Tesla is known for striving to make autonomous driving a norm in times to come and its Autopilot technology has been evolving with time.
The number of crashes involving Tesla Autopilot in the last few years is alarming. Tesla is the largest electric carmaker in the world. It has been the torch-bearer when it comes to EVs for over a decade now. One could easily credit it for the electrification revolution that the global automobile industry finds itself in at the moment. However, its massive ambitions regarding autonomous driving could also be taken as a risk since a lot of people carelessly misuse it causing horrific accidents. Here are the details of what has happened due to these people in the last few years.
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Tesla Autopilot Crashes
As per a recent report by the NHTSA (National Highway Traffic Safety Administration) of the USA, the Autopilot software of Tesla has been involved in 736 crashes in which 17 people have lost their lives. This is according to the data collected since 2019. What is interesting is the fact that 14 out of these 17 deaths occurred after June 2022 alone. The reason for this could be the rapid integration of “full self-driving” software being available in 40,000 Tesla cars as opposed to just 12,000 at the time. Out of a total of 807 autonomous driving-related cases, 736 are from Tesla and 23 from Subaru.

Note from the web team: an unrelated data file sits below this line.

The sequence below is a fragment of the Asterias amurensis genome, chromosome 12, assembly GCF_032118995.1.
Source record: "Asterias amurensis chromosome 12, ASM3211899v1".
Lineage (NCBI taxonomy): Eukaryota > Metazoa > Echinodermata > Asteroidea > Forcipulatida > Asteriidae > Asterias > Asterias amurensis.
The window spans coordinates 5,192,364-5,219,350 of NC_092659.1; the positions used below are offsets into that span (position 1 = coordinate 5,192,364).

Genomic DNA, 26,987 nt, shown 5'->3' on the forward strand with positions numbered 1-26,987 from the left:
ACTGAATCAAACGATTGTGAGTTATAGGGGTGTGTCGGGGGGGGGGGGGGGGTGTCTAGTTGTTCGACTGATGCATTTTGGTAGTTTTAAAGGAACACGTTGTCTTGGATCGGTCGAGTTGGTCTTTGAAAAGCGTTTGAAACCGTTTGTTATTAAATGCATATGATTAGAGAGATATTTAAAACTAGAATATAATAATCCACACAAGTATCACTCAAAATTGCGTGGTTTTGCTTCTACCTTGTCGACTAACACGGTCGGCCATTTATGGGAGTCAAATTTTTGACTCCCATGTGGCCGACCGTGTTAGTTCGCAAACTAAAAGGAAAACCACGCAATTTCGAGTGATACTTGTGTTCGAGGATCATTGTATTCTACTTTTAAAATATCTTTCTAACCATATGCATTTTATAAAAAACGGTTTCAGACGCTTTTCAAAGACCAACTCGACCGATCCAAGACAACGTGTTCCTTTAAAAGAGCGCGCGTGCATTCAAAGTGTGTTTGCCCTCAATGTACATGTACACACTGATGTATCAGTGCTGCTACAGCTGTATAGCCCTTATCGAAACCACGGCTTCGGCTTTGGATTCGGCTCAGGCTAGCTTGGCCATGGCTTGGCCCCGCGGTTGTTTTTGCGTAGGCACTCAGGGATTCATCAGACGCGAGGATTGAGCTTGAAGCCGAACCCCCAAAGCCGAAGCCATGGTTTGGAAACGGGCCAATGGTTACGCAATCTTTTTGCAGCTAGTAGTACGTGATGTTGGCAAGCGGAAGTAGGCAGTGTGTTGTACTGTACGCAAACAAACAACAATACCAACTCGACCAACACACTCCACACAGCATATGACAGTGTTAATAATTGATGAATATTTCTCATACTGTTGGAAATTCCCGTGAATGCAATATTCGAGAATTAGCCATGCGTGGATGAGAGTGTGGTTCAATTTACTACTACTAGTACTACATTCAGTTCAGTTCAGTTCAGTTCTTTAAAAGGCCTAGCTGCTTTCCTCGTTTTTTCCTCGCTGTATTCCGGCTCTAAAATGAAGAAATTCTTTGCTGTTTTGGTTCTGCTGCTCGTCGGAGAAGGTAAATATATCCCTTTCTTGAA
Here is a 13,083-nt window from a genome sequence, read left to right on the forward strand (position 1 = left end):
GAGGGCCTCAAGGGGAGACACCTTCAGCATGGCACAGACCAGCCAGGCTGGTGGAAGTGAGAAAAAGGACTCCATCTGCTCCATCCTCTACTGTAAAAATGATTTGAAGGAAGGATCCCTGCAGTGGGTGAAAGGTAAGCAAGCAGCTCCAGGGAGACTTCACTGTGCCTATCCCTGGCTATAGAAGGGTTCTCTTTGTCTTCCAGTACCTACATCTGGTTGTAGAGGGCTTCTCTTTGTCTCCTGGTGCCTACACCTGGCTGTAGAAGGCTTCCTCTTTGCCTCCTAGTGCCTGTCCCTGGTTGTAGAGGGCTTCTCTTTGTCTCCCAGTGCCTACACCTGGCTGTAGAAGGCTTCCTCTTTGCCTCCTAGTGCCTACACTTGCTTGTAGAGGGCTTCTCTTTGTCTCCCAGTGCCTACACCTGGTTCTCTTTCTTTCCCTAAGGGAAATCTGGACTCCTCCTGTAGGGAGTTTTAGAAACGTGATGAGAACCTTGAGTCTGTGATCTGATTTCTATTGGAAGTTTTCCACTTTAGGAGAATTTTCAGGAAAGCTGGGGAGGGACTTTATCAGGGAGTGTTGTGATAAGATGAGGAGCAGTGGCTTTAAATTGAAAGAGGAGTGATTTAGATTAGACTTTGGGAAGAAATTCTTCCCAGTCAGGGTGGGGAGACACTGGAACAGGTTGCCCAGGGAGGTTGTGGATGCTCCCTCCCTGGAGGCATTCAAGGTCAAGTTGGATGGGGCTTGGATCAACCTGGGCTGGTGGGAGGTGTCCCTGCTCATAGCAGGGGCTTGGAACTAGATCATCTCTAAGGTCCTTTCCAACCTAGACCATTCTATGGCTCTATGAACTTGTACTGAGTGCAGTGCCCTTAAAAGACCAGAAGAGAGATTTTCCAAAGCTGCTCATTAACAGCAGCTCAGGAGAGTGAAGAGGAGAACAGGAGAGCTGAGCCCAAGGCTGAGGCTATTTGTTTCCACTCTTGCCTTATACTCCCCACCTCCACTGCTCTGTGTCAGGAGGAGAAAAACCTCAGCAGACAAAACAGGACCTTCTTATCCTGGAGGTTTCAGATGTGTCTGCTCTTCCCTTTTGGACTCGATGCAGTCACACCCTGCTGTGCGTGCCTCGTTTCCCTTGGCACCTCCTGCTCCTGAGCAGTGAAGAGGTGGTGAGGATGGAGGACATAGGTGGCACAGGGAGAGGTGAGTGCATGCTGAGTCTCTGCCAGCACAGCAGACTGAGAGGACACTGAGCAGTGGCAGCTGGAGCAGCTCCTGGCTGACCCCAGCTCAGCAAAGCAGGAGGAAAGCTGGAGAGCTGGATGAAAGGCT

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In the USA and Canada, Tesla offers EV owners access to the FSD Beta functionality from the time of purchase or as a subscription option. Since more people are getting access to these autonomous features, more cases of people misusing them are emerging. Hence, the reason might not be the inefficiency of this system but the carelessness and complacency of the car owners. That is a concerning trend which will only worsen as the technology becomes more widely available even on other non-Tesla cars.
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What We Think
Looking at the way things are going in the global automobile industry, more EV players are emerging from various parts of the world and autonomous driving is a critical feature they are promising. With the rapid increase in the number of electronics being used in modern cars, the possibility and the utility of incorporating such active safety features is certainly evident and justified. However, there is hardly anything that could be done to tackle the stupidity of car owners. If they decide to misuse such features, they are not just jeopardising their own safety but also the safety of others on the roads. Stricter laws might be the only solution to deal with such cases.